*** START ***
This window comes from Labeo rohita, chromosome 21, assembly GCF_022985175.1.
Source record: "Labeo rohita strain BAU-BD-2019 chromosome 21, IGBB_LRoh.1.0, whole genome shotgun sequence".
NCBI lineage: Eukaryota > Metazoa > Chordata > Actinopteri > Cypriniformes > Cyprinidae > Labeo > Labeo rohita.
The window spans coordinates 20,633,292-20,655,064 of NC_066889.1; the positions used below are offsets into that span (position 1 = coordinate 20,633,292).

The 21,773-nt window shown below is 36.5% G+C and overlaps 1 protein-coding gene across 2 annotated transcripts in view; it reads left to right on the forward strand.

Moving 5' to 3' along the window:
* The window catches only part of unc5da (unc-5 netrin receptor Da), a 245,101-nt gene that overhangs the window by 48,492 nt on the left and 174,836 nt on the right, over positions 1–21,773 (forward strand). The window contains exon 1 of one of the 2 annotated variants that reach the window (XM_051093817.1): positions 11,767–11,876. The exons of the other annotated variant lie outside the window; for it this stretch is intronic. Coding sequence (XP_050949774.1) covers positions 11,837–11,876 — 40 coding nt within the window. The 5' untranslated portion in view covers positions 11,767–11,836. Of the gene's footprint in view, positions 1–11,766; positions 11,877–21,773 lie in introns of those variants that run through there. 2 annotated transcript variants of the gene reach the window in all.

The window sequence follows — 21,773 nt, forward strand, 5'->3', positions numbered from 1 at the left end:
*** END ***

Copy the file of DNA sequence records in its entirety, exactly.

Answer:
This window comes from Labeo rohita, chromosome 21, assembly GCF_022985175.1.
Source record: "Labeo rohita strain BAU-BD-2019 chromosome 21, IGBB_LRoh.1.0, whole genome shotgun sequence".
NCBI lineage: Eukaryota > Metazoa > Chordata > Actinopteri > Cypriniformes > Cyprinidae > Labeo > Labeo rohita.
The window spans coordinates 20,633,292-20,655,064 of NC_066889.1; the positions used below are offsets into that span (position 1 = coordinate 20,633,292).

The 21,773-nt window shown below is 36.5% G+C and overlaps 1 protein-coding gene across 2 annotated transcripts in view; it reads left to right on the forward strand.

Moving 5' to 3' along the window:
* The window catches only part of unc5da (unc-5 netrin receptor Da), a 245,101-nt gene that overhangs the window by 48,492 nt on the left and 174,836 nt on the right, over positions 1–21,773 (forward strand). The window contains exon 1 of one of the 2 annotated variants that reach the window (XM_051093817.1): positions 11,767–11,876. The exons of the other annotated variant lie outside the window; for it this stretch is intronic. Coding sequence (XP_050949774.1) covers positions 11,837–11,876 — 40 coding nt within the window. The 5' untranslated portion in view covers positions 11,767–11,836. Of the gene's footprint in view, positions 1–11,766; positions 11,877–21,773 lie in introns of those variants that run through there. 2 annotated transcript variants of the gene reach the window in all.

The window sequence follows — 21,773 nt, forward strand, 5'->3', positions numbered from 1 at the left end: